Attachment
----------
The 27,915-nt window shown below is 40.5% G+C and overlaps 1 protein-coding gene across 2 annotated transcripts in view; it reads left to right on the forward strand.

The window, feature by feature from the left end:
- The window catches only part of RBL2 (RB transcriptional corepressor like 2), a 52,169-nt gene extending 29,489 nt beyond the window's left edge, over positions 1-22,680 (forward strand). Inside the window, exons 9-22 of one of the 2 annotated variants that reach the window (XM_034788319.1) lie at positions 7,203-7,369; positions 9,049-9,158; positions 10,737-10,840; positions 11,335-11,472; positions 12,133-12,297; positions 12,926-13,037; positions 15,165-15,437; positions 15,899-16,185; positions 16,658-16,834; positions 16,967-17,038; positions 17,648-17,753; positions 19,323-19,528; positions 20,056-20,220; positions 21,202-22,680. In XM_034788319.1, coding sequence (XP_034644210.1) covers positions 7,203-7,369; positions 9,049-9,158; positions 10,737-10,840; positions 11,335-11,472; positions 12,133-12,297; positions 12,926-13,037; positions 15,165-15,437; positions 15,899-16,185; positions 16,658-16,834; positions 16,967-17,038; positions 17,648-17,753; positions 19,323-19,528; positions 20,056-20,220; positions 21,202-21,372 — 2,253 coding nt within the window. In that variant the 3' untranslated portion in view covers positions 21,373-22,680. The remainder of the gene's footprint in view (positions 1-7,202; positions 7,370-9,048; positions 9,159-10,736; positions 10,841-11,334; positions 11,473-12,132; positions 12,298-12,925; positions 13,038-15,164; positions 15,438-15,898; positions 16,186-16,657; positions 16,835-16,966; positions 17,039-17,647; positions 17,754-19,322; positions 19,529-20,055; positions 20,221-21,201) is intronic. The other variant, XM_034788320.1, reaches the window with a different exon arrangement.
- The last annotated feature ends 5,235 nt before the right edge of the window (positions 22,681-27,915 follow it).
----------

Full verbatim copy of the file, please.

The 27,915-nt window shown below is 40.5% G+C and overlaps 1 protein-coding gene across 2 annotated transcripts in view; it reads left to right on the forward strand.

The window, feature by feature from the left end:
- The window catches only part of RBL2 (RB transcriptional corepressor like 2), a 52,169-nt gene extending 29,489 nt beyond the window's left edge, over positions 1-22,680 (forward strand). Inside the window, exons 9-22 of one of the 2 annotated variants that reach the window (XM_034788319.1) lie at positions 7,203-7,369; positions 9,049-9,158; positions 10,737-10,840; positions 11,335-11,472; positions 12,133-12,297; positions 12,926-13,037; positions 15,165-15,437; positions 15,899-16,185; positions 16,658-16,834; positions 16,967-17,038; positions 17,648-17,753; positions 19,323-19,528; positions 20,056-20,220; positions 21,202-22,680. In XM_034788319.1, coding sequence (XP_034644210.1) covers positions 7,203-7,369; positions 9,049-9,158; positions 10,737-10,840; positions 11,335-11,472; positions 12,133-12,297; positions 12,926-13,037; positions 15,165-15,437; positions 15,899-16,185; positions 16,658-16,834; positions 16,967-17,038; positions 17,648-17,753; positions 19,323-19,528; positions 20,056-20,220; positions 21,202-21,372 — 2,253 coding nt within the window. In that variant the 3' untranslated portion in view covers positions 21,373-22,680. The remainder of the gene's footprint in view (positions 1-7,202; positions 7,370-9,048; positions 9,159-10,736; positions 10,841-11,334; positions 11,473-12,132; positions 12,298-12,925; positions 13,038-15,164; positions 15,438-15,898; positions 16,186-16,657; positions 16,835-16,966; positions 17,039-17,647; positions 17,754-19,322; positions 19,529-20,055; positions 20,221-21,201) is intronic. The other variant, XM_034788320.1, reaches the window with a different exon arrangement.
- The last annotated feature ends 5,235 nt before the right edge of the window (positions 22,681-27,915 follow it).